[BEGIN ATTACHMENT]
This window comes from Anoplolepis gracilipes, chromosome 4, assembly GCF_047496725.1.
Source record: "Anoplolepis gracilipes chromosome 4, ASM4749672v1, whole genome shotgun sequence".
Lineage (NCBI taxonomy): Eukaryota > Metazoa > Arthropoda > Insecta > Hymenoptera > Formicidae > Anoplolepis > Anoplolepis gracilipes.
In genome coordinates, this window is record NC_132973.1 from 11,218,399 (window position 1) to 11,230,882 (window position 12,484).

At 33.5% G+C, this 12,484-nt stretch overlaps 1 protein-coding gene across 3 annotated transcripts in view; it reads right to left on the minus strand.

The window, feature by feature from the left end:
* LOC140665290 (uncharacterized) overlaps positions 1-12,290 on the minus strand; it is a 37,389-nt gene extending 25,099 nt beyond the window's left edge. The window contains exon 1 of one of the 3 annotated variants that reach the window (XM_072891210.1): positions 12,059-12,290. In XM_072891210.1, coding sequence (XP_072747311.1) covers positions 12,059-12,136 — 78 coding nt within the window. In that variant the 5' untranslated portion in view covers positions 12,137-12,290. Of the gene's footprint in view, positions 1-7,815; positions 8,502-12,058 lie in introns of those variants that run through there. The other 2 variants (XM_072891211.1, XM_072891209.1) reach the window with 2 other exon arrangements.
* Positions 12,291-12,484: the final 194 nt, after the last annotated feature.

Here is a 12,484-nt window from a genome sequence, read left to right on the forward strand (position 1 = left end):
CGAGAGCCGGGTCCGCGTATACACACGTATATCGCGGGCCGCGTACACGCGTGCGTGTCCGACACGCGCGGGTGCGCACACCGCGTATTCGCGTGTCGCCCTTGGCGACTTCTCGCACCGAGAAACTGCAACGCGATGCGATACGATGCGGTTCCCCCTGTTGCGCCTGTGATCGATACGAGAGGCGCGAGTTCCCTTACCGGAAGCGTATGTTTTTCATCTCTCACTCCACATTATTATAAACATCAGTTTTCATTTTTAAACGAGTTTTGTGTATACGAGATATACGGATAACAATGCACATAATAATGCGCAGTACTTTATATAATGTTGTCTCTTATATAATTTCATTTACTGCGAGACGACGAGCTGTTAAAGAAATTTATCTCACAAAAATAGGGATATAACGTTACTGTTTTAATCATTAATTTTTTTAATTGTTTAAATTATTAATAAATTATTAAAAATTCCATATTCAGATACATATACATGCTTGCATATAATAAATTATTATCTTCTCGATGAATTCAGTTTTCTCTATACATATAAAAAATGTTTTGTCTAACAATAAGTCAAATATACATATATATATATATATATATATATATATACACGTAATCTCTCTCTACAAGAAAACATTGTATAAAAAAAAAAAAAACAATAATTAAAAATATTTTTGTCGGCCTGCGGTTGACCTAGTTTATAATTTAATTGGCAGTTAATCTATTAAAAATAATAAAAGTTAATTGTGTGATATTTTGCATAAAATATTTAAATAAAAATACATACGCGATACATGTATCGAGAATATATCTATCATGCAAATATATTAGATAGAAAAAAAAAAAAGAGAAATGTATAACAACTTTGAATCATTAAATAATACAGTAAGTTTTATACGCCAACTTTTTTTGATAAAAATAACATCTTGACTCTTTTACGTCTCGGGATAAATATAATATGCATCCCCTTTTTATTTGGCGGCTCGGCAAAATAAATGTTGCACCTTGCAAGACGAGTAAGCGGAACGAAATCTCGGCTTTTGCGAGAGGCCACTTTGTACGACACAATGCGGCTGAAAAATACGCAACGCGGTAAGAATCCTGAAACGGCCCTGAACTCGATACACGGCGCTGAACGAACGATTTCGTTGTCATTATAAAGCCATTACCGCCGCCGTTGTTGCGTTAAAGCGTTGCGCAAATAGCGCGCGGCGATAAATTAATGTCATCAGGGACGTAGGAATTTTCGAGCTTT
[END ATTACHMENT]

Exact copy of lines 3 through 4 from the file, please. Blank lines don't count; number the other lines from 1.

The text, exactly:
Lineage (NCBI taxonomy): Eukaryota > Metazoa > Arthropoda > Insecta > Hymenoptera > Formicidae > Anoplolepis > Anoplolepis gracilipes.
In genome coordinates, this window is record NC_132973.1 from 11,218,399 (window position 1) to 11,230,882 (window position 12,484).